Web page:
Students at the University of Alabama staged a “die-in” yesterday to bring attention to “the experiences and concerns of marginalized students on campus.”
The “tip of the iceberg” for those involved in the so-called “#DyingForAnswers” campaign was the resignation of Dean of Students Jamie Riley. In what was an ironic twist of progressive “cancel culture,” old tweets from Riley’s Twitter account were brought to light in which he said the American flag represented racism, and that police were part of “that system.”
The dean also had written that white people “can’t experience racism.”
The die-in follows a protest from last month in which UA students marched for “diversity and free speech.”
According to The Crimson White, die-in participants were instructed not to talk during the protest, and instead offer a written statement about the event:
UA senior and #DyingForAnswers member Mikayla Wyatt told AL.com that “Students are just tired. We’re tired of administration not taking the situation seriously… tired of not being heard, not being seen and not having the spaces on campus that support minority groups.”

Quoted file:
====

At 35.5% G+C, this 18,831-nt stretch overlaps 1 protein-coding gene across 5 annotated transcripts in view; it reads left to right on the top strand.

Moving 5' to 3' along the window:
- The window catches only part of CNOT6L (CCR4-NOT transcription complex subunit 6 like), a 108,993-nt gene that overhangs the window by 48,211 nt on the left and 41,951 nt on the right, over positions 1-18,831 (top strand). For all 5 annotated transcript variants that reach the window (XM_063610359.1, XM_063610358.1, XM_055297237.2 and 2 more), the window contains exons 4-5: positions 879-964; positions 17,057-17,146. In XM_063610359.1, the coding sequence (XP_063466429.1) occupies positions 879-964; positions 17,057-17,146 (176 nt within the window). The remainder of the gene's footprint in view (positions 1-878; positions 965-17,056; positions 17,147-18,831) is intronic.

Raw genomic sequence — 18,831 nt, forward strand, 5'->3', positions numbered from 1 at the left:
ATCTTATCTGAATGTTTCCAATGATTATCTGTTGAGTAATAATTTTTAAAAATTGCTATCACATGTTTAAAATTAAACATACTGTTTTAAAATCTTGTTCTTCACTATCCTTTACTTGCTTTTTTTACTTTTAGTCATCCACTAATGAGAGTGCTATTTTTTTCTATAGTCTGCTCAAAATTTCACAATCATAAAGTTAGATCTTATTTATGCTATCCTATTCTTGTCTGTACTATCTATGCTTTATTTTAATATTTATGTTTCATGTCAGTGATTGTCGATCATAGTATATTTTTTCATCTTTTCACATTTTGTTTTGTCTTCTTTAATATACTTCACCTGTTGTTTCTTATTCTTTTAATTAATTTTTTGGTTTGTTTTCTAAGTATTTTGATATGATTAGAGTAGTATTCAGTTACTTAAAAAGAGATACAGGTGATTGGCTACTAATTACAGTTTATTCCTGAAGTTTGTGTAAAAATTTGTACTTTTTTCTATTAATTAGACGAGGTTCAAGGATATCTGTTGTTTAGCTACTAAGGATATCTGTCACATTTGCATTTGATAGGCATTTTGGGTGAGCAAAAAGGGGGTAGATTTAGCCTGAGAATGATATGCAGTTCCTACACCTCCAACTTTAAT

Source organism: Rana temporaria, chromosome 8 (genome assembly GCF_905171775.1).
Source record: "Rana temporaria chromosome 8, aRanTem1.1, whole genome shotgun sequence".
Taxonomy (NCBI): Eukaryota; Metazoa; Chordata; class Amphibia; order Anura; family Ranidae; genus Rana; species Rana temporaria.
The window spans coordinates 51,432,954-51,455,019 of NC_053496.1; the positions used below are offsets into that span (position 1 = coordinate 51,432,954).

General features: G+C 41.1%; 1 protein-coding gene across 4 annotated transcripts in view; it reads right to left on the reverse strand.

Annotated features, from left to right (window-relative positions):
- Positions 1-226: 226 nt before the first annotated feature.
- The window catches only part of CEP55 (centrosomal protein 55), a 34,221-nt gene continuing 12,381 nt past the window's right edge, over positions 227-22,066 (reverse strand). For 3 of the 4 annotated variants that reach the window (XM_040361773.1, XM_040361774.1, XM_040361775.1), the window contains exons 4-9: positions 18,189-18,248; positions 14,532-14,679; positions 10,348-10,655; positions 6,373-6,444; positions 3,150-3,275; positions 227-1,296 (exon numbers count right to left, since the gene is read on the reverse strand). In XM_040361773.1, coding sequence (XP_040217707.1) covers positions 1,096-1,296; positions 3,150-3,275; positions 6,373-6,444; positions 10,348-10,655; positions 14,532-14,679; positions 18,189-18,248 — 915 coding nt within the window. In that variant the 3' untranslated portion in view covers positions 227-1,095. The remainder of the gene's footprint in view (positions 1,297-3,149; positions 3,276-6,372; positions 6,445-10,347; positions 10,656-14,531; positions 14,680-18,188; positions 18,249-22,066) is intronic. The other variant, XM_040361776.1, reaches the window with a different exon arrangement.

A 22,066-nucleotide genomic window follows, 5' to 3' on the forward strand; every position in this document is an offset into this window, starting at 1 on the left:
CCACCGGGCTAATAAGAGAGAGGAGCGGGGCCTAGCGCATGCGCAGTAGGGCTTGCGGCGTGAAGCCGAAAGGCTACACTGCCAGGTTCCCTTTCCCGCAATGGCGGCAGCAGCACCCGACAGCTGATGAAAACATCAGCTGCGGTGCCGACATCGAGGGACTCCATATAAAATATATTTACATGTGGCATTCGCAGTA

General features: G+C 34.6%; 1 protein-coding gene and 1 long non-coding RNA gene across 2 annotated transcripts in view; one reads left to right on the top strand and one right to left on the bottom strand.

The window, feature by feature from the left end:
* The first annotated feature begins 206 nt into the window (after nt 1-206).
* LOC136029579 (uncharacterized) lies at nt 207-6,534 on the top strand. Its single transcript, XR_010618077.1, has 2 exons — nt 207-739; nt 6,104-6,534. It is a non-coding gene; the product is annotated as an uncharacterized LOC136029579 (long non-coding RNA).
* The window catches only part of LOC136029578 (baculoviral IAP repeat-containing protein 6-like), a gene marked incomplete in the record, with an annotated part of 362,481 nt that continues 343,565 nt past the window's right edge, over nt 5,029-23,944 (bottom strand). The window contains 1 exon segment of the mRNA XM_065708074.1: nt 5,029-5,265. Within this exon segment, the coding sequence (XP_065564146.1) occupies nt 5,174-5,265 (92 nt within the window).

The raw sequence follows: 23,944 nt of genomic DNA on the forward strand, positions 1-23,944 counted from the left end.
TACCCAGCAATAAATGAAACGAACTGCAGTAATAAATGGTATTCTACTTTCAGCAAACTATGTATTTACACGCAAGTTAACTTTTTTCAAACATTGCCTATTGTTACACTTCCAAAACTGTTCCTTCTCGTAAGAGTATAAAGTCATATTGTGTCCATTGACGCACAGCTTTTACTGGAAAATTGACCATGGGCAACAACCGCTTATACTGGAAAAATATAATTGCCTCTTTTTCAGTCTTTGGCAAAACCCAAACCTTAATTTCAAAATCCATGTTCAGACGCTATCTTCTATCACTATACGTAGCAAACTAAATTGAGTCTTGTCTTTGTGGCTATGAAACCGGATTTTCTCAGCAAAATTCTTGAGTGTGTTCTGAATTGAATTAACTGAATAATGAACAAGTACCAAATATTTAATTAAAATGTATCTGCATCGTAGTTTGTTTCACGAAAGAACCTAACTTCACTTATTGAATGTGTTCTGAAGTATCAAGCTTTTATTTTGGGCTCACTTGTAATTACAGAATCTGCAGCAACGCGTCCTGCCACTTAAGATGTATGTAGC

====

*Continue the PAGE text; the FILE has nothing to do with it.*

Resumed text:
She added that minority students “face microaggressions, verbal, behavioral, or environmental indignities that communicate prejudice, every day at UA.”
“Though there have been great strides made, the time has come again for The University of Alabama to uphold its mission and core values of advancing the intellectual and social condition of the people of the state as well as its commitment to a culture of inclusivity,” Semaj’ E. Davis said in a press release. “The lack of response from the administration, specifically Dr. Stuart Bell, has sent a very frank message to minority students: stay in your place.” …
Wyatt said she wants UA administration and Alabama Board of Trustees to pay attention to the needs of minority students, including the need for a designated physical space for and minority students students to have their own programming and staff.
In Scholars.com Bedelia Nicola Richards, associate professor of sociology at the University of Richmond, acknowledges that “Black students need safe spaces on predominantly white campuses where they can have a reprieve from anti-Black racism.”
“We’re all students,” Wyatt said. “We pay the same tuition. And nobody should have to experience what is being experienced by minority students.”
AL.com notes it has sought, via a FOIA request, email correspondence from the university regarding Riley’s departure. It has yet to receive a response.